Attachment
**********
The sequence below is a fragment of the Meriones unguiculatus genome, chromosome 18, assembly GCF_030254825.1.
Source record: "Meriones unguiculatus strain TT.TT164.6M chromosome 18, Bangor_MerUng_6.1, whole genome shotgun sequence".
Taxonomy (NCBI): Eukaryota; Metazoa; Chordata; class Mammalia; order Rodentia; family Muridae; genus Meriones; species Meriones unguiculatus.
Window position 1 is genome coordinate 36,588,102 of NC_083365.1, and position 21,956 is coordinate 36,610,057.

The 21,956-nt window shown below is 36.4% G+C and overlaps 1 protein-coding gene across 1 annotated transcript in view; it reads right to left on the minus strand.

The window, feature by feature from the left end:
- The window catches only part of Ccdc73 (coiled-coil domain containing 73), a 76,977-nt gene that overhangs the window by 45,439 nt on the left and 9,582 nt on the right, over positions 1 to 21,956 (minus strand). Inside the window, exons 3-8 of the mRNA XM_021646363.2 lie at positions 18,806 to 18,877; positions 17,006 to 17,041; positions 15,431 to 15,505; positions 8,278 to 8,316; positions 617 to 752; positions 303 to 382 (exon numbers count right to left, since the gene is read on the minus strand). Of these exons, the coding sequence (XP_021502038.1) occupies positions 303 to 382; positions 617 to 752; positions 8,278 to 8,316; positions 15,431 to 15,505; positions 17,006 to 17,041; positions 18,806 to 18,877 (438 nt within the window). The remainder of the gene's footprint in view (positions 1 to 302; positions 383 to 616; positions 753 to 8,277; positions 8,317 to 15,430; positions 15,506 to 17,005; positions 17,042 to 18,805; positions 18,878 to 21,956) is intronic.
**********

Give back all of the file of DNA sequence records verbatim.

The sequence below is a fragment of the Meriones unguiculatus genome, chromosome 18, assembly GCF_030254825.1.
Source record: "Meriones unguiculatus strain TT.TT164.6M chromosome 18, Bangor_MerUng_6.1, whole genome shotgun sequence".
Taxonomy (NCBI): Eukaryota; Metazoa; Chordata; class Mammalia; order Rodentia; family Muridae; genus Meriones; species Meriones unguiculatus.
Window position 1 is genome coordinate 36,588,102 of NC_083365.1, and position 21,956 is coordinate 36,610,057.

The 21,956-nt window shown below is 36.4% G+C and overlaps 1 protein-coding gene across 1 annotated transcript in view; it reads right to left on the minus strand.

The window, feature by feature from the left end:
- The window catches only part of Ccdc73 (coiled-coil domain containing 73), a 76,977-nt gene that overhangs the window by 45,439 nt on the left and 9,582 nt on the right, over positions 1 to 21,956 (minus strand). Inside the window, exons 3-8 of the mRNA XM_021646363.2 lie at positions 18,806 to 18,877; positions 17,006 to 17,041; positions 15,431 to 15,505; positions 8,278 to 8,316; positions 617 to 752; positions 303 to 382 (exon numbers count right to left, since the gene is read on the minus strand). Of these exons, the coding sequence (XP_021502038.1) occupies positions 303 to 382; positions 617 to 752; positions 8,278 to 8,316; positions 15,431 to 15,505; positions 17,006 to 17,041; positions 18,806 to 18,877 (438 nt within the window). The remainder of the gene's footprint in view (positions 1 to 302; positions 383 to 616; positions 753 to 8,277; positions 8,317 to 15,430; positions 15,506 to 17,005; positions 17,042 to 18,805; positions 18,878 to 21,956) is intronic.